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In Roe v. Wade, the Supreme Court held that women have a right to abortion under the Due Process Clause of the Fourteenth Amendment. The Court reasoned toward this conclusion by importing concepts and concerns that are ordinarily associated with the Establishment Clause. This Article is the first attempt to systematically describe, and critically evaluate, the Court's use of Establishment Clause ideas in Roe and later abortion cases. Some brief background is essential in order to see how the Court wove Establishment Clause themes into the structure of its Due Process analysis. The Due Process Clause prohibits the government from restricting fundamental constitutional liberties (such as abortion) unless it has a compelling reason for doing so. States have defended their abortion laws by arguing that protecting unborn human life against homicide is a compelling reason to restrict abortion. This argument, advanced in Roe, directly presented the Supreme Court with the question of whether fetuses are human beings entitled to protection against homicide. The Court, however, refused to answer the question and provided an ambiguous explanation for its refusal. Careful interpretation of these hazy passages reveals the Court's underlying concern that neither the judiciary nor the legislature may decide the question of fetal humanity because the question is religious in nature and divides people along religious lines. When the ambiguities are unraveled and the Court's

rationale is plainly stated in this way, it becomes clear that Roe's method of analysis incorporates the Establishment Clause requirement that legislation must be based on a secular purpose and the (now-outdated) Establishment Clause goal of alleviating political divisiveness along religious lines. The Court's analysis is misguided, however, because Establishment Clause principles permit governmental protection of fetal life. The humanity of the fetus can be plausibly based, not only on religious grounds, but also on the secular grounds of philosophical, historical, and experiential reasoning. To be clear, I do not argue that these secular grounds prove beyond dispute that fetuses are human beings. Instead, I defend the more modest proposition that a debatable secular case can be made for viewing fetuses as human beings. This conclusion is not sufficient to justify legal restrictions on abortion (which is not the point of this Article), but it does show that such restrictions do not violate the Establishment Clause, that the Court's implicit reliance on Establishment Clause themes is misplaced, and that we should reopen social and judicial dialogue about the ethical status of fetal life and the constitutional status of abortion.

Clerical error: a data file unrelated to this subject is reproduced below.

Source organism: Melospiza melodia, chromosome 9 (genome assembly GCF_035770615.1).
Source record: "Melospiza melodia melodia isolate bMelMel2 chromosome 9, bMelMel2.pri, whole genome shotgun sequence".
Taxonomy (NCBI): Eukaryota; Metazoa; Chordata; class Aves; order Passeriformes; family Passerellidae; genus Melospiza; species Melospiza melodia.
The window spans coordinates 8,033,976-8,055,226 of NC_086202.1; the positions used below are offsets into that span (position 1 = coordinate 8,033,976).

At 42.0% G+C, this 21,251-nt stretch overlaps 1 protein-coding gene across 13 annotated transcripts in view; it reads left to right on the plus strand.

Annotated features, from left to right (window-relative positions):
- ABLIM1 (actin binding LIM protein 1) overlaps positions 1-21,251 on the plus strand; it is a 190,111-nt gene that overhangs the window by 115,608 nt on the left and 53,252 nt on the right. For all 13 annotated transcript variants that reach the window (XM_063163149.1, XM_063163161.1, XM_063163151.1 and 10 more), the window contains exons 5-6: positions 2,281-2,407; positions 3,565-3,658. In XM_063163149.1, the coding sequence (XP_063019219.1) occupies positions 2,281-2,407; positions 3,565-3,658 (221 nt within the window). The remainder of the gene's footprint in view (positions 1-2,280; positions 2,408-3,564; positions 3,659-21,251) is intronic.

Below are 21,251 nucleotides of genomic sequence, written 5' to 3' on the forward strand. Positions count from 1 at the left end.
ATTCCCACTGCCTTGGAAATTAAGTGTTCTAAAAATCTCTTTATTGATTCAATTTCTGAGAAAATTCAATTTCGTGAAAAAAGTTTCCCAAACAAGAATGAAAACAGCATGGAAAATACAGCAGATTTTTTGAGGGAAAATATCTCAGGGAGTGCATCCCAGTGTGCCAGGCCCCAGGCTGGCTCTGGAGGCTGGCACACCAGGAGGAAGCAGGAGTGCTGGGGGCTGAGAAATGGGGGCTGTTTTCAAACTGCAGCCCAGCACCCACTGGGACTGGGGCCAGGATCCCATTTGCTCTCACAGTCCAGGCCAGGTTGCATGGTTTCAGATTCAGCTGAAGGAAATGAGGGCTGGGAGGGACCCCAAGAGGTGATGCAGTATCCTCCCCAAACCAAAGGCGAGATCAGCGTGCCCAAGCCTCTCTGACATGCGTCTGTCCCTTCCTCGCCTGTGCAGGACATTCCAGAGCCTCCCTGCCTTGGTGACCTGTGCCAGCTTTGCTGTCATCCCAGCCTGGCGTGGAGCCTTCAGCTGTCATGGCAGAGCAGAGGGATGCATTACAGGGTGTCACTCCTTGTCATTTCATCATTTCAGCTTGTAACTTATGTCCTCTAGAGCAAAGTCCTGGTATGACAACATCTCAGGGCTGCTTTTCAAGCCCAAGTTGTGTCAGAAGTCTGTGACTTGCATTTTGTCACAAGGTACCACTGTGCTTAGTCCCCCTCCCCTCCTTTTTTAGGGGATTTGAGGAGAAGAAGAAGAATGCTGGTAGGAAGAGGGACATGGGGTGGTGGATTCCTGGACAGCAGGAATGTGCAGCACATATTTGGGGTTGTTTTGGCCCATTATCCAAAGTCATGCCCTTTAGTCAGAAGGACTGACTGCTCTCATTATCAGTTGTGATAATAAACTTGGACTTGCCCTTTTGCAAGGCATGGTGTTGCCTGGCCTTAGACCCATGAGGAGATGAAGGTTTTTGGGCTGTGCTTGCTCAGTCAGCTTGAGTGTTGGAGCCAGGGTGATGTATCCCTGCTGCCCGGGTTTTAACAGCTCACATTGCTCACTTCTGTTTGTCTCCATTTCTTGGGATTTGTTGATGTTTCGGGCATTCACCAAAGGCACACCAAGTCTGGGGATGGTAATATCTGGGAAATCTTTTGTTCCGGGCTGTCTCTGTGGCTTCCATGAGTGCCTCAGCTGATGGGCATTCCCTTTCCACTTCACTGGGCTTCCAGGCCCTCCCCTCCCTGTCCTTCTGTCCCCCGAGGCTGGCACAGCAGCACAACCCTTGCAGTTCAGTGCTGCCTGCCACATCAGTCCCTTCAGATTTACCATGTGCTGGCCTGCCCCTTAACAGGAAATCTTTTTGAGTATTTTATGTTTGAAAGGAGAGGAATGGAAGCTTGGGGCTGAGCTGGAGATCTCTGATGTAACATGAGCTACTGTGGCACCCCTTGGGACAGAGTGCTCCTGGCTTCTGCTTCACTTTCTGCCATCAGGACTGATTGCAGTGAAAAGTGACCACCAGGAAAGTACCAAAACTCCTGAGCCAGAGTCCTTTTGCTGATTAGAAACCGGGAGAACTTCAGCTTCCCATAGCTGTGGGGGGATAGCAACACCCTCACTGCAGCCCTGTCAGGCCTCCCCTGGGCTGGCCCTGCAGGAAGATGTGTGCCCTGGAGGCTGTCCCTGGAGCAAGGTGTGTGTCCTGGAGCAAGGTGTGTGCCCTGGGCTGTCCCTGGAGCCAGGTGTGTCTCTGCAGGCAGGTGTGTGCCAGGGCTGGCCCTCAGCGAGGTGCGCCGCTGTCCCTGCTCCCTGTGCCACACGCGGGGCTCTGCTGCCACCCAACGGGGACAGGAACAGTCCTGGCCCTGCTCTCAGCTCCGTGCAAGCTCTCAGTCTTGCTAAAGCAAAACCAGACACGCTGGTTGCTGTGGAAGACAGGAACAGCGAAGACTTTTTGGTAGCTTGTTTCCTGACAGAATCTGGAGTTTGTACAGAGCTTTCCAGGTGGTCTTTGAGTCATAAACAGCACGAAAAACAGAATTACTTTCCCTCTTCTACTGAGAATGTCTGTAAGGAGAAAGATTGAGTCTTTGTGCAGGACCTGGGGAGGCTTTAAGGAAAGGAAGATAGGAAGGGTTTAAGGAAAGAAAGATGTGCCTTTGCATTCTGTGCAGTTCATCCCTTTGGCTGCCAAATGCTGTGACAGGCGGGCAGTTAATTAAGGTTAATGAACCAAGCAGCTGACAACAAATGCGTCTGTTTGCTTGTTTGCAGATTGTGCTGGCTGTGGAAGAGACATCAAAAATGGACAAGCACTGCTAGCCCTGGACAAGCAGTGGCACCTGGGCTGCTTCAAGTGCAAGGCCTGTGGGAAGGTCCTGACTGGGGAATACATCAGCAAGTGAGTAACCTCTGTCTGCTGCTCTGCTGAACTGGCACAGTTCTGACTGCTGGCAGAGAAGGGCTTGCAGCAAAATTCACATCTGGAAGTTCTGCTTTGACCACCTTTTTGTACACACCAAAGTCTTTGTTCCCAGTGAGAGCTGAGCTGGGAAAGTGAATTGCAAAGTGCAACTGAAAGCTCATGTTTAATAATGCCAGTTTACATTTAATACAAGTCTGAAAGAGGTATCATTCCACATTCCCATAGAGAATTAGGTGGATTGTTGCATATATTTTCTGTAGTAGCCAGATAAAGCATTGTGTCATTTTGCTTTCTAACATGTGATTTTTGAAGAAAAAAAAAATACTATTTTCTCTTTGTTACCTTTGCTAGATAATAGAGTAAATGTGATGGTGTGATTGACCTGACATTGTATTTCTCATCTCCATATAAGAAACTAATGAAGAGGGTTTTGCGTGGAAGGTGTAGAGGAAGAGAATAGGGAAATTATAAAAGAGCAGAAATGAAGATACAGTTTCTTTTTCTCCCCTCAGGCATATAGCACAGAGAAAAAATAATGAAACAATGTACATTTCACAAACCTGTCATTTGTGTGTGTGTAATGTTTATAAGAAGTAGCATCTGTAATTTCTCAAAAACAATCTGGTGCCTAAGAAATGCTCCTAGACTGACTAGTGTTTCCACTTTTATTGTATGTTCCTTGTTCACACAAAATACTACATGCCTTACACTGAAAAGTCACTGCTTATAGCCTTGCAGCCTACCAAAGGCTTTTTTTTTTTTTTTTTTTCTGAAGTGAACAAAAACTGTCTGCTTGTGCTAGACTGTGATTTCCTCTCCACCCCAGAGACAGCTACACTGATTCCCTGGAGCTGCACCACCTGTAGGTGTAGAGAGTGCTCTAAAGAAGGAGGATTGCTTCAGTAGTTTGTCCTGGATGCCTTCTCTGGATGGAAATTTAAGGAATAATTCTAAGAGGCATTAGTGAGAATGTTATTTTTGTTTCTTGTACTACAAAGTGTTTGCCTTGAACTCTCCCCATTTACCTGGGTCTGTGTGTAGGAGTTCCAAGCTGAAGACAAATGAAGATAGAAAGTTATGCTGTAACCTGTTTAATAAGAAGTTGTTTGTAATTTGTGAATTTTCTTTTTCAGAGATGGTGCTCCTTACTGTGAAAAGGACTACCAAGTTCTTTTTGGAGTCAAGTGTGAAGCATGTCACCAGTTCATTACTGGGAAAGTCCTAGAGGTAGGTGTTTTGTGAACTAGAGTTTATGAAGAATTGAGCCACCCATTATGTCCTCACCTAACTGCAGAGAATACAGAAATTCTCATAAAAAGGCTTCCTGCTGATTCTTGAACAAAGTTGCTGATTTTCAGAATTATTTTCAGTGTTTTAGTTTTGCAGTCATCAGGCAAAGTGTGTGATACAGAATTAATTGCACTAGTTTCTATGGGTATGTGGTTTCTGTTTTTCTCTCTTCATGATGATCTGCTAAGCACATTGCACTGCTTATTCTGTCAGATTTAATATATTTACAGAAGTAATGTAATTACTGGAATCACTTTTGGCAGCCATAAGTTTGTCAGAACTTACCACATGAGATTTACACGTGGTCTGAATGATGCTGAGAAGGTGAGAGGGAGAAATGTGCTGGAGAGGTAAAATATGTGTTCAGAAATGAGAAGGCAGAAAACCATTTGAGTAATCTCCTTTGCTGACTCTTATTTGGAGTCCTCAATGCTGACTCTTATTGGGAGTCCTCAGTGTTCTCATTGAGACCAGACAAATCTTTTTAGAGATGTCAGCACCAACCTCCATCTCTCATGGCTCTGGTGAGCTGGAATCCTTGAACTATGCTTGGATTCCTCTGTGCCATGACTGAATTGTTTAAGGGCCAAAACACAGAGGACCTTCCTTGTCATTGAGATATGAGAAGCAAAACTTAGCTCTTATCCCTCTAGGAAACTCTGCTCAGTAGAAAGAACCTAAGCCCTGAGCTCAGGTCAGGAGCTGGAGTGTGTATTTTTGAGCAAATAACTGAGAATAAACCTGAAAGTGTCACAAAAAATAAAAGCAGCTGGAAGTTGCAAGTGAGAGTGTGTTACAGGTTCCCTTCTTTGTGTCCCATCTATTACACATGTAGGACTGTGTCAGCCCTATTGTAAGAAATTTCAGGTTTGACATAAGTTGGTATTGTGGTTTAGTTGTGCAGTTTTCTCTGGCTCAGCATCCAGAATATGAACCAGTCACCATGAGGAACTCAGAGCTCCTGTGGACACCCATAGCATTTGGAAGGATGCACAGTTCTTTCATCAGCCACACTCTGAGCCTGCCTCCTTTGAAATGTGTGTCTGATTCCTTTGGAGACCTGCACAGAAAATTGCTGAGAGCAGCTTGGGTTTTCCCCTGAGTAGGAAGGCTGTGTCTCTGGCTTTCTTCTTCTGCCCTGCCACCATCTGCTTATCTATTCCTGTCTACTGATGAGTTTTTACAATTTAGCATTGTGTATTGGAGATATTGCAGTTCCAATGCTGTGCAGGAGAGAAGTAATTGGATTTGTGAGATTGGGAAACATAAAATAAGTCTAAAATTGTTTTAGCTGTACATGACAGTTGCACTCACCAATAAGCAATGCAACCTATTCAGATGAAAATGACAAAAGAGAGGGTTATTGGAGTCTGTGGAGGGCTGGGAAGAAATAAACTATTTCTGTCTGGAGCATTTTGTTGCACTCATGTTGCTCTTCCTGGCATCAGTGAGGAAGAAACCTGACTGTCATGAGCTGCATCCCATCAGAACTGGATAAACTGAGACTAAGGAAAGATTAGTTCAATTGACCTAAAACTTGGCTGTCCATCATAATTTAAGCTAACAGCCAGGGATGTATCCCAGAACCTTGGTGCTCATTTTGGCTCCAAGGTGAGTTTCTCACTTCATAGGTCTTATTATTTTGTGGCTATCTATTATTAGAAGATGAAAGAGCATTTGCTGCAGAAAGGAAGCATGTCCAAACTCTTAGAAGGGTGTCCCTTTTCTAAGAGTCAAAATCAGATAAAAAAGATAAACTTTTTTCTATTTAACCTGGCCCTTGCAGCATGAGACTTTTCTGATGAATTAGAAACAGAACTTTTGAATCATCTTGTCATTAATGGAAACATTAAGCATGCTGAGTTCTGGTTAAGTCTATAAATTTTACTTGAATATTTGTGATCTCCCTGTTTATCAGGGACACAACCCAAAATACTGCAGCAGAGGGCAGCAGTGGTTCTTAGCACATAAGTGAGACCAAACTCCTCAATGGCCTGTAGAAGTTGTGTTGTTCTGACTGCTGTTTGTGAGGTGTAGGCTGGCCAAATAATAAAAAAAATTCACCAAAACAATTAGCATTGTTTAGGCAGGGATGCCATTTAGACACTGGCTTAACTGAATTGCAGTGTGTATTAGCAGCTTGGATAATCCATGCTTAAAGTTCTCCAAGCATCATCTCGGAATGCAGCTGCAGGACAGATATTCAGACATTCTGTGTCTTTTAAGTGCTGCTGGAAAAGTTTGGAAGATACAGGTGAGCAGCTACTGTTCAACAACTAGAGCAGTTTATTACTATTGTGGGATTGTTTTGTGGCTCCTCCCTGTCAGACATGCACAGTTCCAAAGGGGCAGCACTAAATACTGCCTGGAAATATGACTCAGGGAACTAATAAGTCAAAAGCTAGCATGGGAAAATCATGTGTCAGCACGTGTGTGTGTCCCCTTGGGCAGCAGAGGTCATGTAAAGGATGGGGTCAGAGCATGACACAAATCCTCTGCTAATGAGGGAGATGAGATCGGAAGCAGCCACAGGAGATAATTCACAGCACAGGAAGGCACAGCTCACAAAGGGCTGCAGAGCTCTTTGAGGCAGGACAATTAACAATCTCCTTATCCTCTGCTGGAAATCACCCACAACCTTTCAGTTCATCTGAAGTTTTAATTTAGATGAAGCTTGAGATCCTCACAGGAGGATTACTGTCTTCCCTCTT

Regent University Law Review, Vol. 23, Issue 1 (2010-2011), pp. 1-64